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PADDEC Leader 

By Joe Dinga Pefok       

CameroonPostline.com — PADDEC party leader Barrister Jean de Dieu Momo’s contravention of the G7 Foumban Declaration, calling for boycott of May 20 celebrations, was not the first.
The decision to boycott the May 20 march-past was Momo’s second reneging on resolutions taken collectively by the G7 opposition group, to which he belongs.

In an earlier back-pedal, Momo had on October 21, went to the Supreme Court sitting in for the Constitutional Council, to attend the ceremony for the proclamation of the election results which they had rejected in a Yaounde Declaration, which he had signed. Momo said he attended the ceremony though he was a signatory to the Yaounde Declaration, because he was a constitutionalist, a respecter of state institutions, and how, as a lawyer by profession, it was not right for him to fail to respect an invitation to go the Supreme Court.

He said even though the signed the Yaounde Declaration, he knew that the Supreme Court did not have the competence to cancel an entire election result. He claimed that only a Constitutional Court has the capacity to do so. However, Momo was not the only signatory to the Yaounde Declaration who betrayed the G7. Another lawyer, Bernard Muna of AFP, attended the swearing-in ceremony of President Biya at the National Assembly.

Meanwhile, Albert Dzongang of La Dynamique once said that Momo is relatively new in politics.
For many years, Momo was a human rights activist, and at times, jointly carried out certain actions with Anicet Ekane of MANIDEM party. Then, about five years ago, he gave up the human rights activities for politics.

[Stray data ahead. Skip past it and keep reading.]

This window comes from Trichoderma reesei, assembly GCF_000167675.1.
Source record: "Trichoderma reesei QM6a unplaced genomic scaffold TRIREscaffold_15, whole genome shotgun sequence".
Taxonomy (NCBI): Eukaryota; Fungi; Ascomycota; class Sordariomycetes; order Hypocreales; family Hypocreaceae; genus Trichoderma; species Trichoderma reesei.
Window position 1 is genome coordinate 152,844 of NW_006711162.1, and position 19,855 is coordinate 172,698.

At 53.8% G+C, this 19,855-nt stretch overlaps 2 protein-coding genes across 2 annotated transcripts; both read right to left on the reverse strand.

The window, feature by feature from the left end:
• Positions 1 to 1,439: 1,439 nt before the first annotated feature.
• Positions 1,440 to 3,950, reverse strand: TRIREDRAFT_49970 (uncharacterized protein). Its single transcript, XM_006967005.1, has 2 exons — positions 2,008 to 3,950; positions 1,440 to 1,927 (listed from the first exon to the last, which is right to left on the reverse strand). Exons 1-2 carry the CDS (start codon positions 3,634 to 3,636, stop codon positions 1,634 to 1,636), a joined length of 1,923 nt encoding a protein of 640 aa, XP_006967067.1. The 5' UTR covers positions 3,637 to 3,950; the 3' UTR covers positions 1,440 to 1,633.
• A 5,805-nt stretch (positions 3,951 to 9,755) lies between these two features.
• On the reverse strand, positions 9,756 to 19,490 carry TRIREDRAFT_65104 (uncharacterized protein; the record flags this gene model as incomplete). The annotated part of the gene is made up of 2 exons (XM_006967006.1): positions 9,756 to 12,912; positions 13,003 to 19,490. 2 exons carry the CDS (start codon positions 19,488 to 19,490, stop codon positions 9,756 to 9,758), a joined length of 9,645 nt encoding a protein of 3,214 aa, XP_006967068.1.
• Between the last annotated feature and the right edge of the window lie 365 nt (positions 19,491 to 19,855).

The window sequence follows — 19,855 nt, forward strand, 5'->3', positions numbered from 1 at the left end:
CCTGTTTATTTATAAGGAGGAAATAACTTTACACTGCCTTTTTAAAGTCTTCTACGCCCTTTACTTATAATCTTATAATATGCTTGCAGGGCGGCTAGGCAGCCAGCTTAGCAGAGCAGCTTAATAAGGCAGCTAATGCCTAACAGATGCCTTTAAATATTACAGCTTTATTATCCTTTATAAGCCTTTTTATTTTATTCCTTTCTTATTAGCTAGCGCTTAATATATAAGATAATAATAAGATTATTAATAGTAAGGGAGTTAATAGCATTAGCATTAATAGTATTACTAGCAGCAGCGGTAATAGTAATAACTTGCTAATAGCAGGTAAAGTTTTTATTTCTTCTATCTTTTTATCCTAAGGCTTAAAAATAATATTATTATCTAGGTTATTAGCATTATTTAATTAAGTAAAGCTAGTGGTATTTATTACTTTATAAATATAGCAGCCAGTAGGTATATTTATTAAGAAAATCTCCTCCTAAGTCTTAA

In fact, it was during the Presidential election of last year that many people in Douala discovered that Momo had joined politics. At the election, Momo, who hails from the same sub-division with Francoise Foning in Menoua Division, played tribal politics and surprised many people, probably even himself, by emerging the 8th out of the 23 candidates. 

Even though the opposition were denouncing the election as heavily flawed, Momo was openly excited, especially with the fact that he came ahead of old politicians in Douala like Jean Jacques Ekindi of the Progressive Movement, and Ekane. Earlier, during the election campaigns, Momo said that if he won and became the President of Cameroon, he would form an inclusive Government, and that he would offer ministerial posts to the candidates who did not succeed at the polls.

He said the system of a winner takes-it-all at the presidential election, is not good. But political observers said Momo was, by that, sending out a message to President Biya, that he was waiting. That is why an increasing number of people are alleging that Momo’s repeated betrayal of the opposition group, G7, is a lobby for appointment into Government. 

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